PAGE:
Only a man harrowing clods
In a slow silent walk
With an old horse that stumbles and nods
Half asleep as they stalk.
Only thin smoke without flame
From the heaps of couch-grass;
Yet this will go onward the same
Though Dynasties pass.
Yonder a maid and her wight
Come whispering by:
War’s annals will cloud into night
Ere their story die.
(in Memoriam F. W. G.)
Orion swung southward aslant
Where the starved Egdon pine-trees had thinned,
The Pleiads aloft seemed to pant
With the heather that twitched in the wind;
But he looked on indifferent to sights such as these,
Unswayed by love, friendship, home joy or home sorrow,
And wondered to what he would march on the morrow.
The crazed household-clock with its whirr
Rang midnight within as he stood,
He heard the low sighing of her
Who had striven from his birth for his good;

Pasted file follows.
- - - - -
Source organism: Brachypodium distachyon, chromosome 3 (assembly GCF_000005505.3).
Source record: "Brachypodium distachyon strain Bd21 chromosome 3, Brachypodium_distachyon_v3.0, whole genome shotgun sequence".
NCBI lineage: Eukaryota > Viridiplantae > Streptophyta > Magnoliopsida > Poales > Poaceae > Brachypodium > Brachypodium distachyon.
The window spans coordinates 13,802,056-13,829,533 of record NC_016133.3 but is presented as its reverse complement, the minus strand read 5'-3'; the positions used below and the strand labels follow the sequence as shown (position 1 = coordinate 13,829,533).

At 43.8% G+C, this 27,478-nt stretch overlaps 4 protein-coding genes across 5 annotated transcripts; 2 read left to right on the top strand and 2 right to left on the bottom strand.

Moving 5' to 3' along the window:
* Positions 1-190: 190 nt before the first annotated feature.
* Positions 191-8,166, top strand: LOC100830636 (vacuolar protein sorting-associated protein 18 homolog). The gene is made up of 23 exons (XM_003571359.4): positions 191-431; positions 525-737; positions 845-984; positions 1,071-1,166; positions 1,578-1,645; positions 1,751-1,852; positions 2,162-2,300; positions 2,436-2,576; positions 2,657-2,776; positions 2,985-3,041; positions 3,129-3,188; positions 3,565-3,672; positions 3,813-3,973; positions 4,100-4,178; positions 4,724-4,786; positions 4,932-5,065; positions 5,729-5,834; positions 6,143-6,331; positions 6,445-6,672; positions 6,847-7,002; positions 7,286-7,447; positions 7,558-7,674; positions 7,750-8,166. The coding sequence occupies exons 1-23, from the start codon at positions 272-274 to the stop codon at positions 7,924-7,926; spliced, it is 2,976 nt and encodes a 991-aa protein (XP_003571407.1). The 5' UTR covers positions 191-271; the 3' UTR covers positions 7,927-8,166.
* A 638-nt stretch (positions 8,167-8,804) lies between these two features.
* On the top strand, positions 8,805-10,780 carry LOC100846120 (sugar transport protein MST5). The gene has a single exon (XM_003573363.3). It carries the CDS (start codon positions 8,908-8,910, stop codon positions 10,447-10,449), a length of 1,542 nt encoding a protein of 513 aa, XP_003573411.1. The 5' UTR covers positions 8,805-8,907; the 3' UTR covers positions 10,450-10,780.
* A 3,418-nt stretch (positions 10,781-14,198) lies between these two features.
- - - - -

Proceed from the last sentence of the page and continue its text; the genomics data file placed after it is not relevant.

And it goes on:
But he still only asked the spring starlight, the breeze,
What great thing or small thing his history would borrow
From that Game with Death he would play on the morrow.
When the heath wore the robe of late summer,
And the fuchsia-bells, hot in the sun,
Hung red by the door, a quick comer
Brought tidings that marching was done
For him who had joined in that game overseas
Where Death stood to win, though his name was to borrow
A brightness therefrom not to fade on the morrow.
"Had he and I but met
By some old ancient inn,
We should have sat us down to wet
Right many a nipperkin!
"But ranged as infantry,
And staring face to face,
I shot at him as he at me,
And killed him in his place.
"I shot him dead because —
Because he was my foe,
Just so: my foe of course he was;
That's clear enough; although
"He thought he'd 'list, perhaps,
Off-hand like — just as I —
Was out of work — had sold his traps —
No other reason why.
"Yes; quaint and curious war is!
You shoot a fellow down
You'd treat if met where any bar is,
Or help to half-a-crown."